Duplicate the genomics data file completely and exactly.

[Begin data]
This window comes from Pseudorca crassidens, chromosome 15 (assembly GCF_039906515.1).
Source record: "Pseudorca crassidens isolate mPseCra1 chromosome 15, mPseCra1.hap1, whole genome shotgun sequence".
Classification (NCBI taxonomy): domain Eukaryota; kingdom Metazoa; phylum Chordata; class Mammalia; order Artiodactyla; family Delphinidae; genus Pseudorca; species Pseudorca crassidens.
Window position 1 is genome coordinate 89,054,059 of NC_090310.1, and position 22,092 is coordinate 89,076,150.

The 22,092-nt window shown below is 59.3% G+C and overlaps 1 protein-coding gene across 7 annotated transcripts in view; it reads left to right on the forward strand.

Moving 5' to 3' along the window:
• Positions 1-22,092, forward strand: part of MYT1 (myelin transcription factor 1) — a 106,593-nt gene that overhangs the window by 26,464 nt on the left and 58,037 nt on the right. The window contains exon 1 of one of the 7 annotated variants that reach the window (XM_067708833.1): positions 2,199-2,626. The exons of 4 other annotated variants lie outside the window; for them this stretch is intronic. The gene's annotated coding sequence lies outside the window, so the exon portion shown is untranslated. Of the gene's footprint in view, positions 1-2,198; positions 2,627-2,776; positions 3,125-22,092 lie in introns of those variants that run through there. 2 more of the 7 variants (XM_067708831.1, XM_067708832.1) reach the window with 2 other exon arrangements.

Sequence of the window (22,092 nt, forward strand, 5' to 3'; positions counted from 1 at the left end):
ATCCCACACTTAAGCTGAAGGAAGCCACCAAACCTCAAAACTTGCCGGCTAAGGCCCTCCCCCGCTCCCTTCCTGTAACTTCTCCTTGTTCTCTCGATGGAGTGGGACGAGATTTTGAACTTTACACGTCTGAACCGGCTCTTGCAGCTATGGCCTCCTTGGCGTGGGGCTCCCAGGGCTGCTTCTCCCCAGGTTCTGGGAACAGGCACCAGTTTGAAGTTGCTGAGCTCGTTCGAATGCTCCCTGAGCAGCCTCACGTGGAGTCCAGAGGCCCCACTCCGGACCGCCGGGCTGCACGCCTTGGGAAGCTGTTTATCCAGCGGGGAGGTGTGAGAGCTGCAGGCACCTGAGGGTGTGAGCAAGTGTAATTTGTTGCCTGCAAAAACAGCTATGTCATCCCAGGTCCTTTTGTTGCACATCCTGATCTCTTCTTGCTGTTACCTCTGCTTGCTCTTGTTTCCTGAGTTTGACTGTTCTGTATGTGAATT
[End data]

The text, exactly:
This window comes from Pseudorca crassidens, chromosome 15 (assembly GCF_039906515.1).
Source record: "Pseudorca crassidens isolate mPseCra1 chromosome 15, mPseCra1.hap1, whole genome shotgun sequence".
Classification (NCBI taxonomy): domain Eukaryota; kingdom Metazoa; phylum Chordata; class Mammalia; order Artiodactyla; family Delphinidae; genus Pseudorca; species Pseudorca crassidens.
Window position 1 is genome coordinate 89,054,059 of NC_090310.1, and position 22,092 is coordinate 89,076,150.

The 22,092-nt window shown below is 59.3% G+C and overlaps 1 protein-coding gene across 7 annotated transcripts in view; it reads left to right on the forward strand.

Moving 5' to 3' along the window:
• Positions 1-22,092, forward strand: part of MYT1 (myelin transcription factor 1) — a 106,593-nt gene that overhangs the window by 26,464 nt on the left and 58,037 nt on the right. The window contains exon 1 of one of the 7 annotated variants that reach the window (XM_067708833.1): positions 2,199-2,626. The exons of 4 other annotated variants lie outside the window; for them this stretch is intronic. The gene's annotated coding sequence lies outside the window, so the exon portion shown is untranslated. Of the gene's footprint in view, positions 1-2,198; positions 2,627-2,776; positions 3,125-22,092 lie in introns of those variants that run through there. 2 more of the 7 variants (XM_067708831.1, XM_067708832.1) reach the window with 2 other exon arrangements.

Sequence of the window (22,092 nt, forward strand, 5' to 3'; positions counted from 1 at the left end):
ATCCCACACTTAAGCTGAAGGAAGCCACCAAACCTCAAAACTTGCCGGCTAAGGCCCTCCCCCGCTCCCTTCCTGTAACTTCTCCTTGTTCTCTCGATGGAGTGGGACGAGATTTTGAACTTTACACGTCTGAACCGGCTCTTGCAGCTATGGCCTCCTTGGCGTGGGGCTCCCAGGGCTGCTTCTCCCCAGGTTCTGGGAACAGGCACCAGTTTGAAGTTGCTGAGCTCGTTCGAATGCTCCCTGAGCAGCCTCACGTGGAGTCCAGAGGCCCCACTCCGGACCGCCGGGCTGCACGCCTTGGGAAGCTGTTTATCCAGCGGGGAGGTGTGAGAGCTGCAGGCACCTGAGGGTGTGAGCAAGTGTAATTTGTTGCCTGCAAAAACAGCTATGTCATCCCAGGTCCTTTTGTTGCACATCCTGATCTCTTCTTGCTGTTACCTCTGCTTGCTCTTGTTTCCTGAGTTTGACTGTTCTGTATGTGAATT